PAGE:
BCC chair Dr Beth Evans with IoR president Steve Gill

UK: The British Cryogenics Council (BCC) has celebrated its 50th anniversary with a special event at Oxford Town Hall.

The inaugural meeting of the British Cryogenics Council took place on May 24, 1967, at the Royal Society. The first meeting was addressed by British medical physicist Dr Kurt Mendelssohn at Oxford University’s Clarendon Laboratory. The 50th anniversary saw Professor Chris Grovenor continue the link with the University by reviewing Mendelssohn’s 1967 speech on the future of cryogenics with a talk on the new Centre for Applied Superconductivity which he leads. Professor Grovenor is Professor of Materials at Oxford University’s Department of Materials.

Dr Beth Evans, chairman of the British Cryogenics Council welcomed the guests for the 50th anniversary event, with Councillor Jean Fooks, Oxford Alumna and Lord Mayor of Oxford extending that welcome.

The minute book from the 1967 event shows that Dr A J Barnard from the Institute of Refrigeration attended as a member of the board, and Professor G G Haselden, who would later become a president of the IoR, chaired part of the meeting. 

The current IoR president Steve Gill continued the connection by attending this year’s celebration and said that he was delighted that the IoR has remained a sponsor of the BCC for the 50 years since its inauguration.   

Quoting directly from the Cryogenics Impact Report 2015, Steve said “Cryogenic systems find application in fields as diverse as food freezing, manufacturing and engineering, medicine and life sciences, satellite applications, astronomy, space exploration, transport and storage of liquefied natural gas, energy (traditional and alternative), avionics, defence and security, and in superconductivity. 

“I learned today, the perhaps unsurprising fact, that cryogenics can be found in approximately 17% of the broad sectors representing the UK economy. More specifically, it is estimated that the total (direct and indirect) GVA (Gross Value Added) contribution of cryogenics-related activities to the UK economy is around £324m per year.  In addition, it is estimated that cryogenics-related economic activities could contribute between £1.6bn and £3.3bn to the UK economy in the next 10 years.”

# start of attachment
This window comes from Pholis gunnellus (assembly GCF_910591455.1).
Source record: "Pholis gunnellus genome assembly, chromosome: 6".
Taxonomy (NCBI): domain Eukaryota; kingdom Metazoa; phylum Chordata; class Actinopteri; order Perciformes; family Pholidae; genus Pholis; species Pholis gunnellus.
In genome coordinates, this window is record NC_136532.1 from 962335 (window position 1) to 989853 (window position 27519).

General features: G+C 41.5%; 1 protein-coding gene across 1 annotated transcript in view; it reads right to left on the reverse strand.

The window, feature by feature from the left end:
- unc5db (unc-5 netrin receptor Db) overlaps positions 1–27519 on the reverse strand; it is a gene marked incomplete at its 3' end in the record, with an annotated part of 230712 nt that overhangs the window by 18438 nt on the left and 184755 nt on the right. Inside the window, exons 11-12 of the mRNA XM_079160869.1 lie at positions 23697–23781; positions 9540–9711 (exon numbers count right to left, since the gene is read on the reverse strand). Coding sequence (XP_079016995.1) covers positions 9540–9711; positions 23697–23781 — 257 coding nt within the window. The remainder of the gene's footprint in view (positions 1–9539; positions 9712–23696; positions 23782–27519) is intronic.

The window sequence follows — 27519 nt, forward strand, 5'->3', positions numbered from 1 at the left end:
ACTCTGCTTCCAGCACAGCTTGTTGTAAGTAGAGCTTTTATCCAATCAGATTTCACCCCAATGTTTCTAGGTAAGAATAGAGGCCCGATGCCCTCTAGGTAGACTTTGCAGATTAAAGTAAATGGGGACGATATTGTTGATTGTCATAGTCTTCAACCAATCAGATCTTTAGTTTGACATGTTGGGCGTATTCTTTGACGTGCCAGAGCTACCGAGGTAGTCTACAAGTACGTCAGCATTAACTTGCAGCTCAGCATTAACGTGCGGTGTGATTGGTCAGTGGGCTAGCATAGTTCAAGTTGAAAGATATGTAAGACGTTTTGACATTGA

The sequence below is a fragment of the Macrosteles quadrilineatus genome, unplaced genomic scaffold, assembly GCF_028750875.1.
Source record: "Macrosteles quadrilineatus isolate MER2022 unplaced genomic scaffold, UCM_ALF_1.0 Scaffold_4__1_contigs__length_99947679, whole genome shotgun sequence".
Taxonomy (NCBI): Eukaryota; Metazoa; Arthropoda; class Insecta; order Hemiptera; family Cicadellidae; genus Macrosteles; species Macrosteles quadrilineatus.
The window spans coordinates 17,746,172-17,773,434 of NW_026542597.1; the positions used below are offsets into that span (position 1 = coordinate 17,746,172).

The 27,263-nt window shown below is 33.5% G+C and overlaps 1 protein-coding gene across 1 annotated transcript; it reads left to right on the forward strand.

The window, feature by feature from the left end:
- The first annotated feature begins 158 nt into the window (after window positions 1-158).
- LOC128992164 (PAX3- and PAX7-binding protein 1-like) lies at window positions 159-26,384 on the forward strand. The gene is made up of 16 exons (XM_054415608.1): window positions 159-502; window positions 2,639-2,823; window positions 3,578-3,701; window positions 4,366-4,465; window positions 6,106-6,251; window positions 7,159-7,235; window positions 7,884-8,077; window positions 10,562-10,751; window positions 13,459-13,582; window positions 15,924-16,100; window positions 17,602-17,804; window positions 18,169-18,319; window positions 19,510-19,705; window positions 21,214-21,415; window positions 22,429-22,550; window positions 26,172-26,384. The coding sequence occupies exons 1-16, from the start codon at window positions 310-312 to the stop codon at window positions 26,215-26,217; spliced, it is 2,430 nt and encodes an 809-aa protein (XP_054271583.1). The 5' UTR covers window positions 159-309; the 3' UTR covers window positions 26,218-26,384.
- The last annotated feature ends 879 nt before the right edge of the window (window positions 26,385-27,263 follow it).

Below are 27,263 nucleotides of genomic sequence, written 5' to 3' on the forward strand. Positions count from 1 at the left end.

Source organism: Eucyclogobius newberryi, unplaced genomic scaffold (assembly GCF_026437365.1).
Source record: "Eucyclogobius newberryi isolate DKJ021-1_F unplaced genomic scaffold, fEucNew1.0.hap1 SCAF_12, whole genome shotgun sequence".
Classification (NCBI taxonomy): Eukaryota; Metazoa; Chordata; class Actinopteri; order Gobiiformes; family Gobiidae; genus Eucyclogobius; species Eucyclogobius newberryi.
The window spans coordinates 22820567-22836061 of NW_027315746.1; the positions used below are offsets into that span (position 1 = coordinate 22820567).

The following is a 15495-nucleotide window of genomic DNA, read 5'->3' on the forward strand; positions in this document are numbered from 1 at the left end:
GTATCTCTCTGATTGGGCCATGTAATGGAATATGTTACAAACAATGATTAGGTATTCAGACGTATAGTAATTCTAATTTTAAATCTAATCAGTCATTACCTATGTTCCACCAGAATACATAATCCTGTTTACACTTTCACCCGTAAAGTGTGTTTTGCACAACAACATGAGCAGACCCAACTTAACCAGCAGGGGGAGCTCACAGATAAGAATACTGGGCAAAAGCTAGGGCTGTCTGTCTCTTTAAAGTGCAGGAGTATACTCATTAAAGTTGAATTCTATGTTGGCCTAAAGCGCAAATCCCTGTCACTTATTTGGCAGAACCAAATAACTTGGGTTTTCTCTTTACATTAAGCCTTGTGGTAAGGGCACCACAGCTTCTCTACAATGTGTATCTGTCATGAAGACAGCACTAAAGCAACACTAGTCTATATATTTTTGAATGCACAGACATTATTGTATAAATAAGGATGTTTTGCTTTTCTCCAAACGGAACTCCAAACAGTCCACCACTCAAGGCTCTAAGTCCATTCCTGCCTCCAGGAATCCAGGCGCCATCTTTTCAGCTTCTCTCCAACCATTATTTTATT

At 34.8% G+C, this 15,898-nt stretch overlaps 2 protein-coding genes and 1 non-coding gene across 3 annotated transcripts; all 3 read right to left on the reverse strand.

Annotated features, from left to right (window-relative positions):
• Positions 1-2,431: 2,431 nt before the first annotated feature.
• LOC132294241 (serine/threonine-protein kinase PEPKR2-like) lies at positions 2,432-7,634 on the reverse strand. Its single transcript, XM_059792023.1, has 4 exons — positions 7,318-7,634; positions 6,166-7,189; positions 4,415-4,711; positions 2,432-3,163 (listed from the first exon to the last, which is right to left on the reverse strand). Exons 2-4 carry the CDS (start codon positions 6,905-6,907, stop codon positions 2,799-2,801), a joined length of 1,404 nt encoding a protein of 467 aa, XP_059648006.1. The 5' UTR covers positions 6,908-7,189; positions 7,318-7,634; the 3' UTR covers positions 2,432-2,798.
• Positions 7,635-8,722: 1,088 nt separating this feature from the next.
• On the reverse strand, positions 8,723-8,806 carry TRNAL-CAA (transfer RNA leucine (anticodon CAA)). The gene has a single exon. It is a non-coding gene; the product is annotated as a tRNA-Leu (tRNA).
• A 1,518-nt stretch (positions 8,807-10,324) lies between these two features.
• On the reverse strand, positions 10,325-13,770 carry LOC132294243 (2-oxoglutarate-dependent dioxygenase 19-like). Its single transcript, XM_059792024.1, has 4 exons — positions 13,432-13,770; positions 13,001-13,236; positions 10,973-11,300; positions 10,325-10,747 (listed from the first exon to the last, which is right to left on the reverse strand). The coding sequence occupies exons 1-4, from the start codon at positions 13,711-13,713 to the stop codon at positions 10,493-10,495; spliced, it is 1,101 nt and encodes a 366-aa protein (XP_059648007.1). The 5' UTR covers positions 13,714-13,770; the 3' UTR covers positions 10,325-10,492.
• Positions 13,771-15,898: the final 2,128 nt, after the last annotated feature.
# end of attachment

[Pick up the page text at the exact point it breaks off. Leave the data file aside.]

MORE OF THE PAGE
Registration of interest in sponsoring or exhibiting at the forthcoming ICEC-ICMC Conference was launched during the celebration evening and it was revealed that European Cryogenics Day 2018 will be in Oxford on September 3 next year. Further details here

SIRACH will be hosting an event: Applications for Cryogenic Cooling, on the October 12 at the STFC Rutherford Appleton Laboratory (RAL). RAL is home to many of the UK’s most advanced research facilities and supports work in a range of areas including space science and astronomy, particle physics, nanotechnology and developing new materials. The SIRACH event will focus on applications for cryogenic cooling and delegates will hear presentations on leading edge technologies. Registration and further details from SIRACH.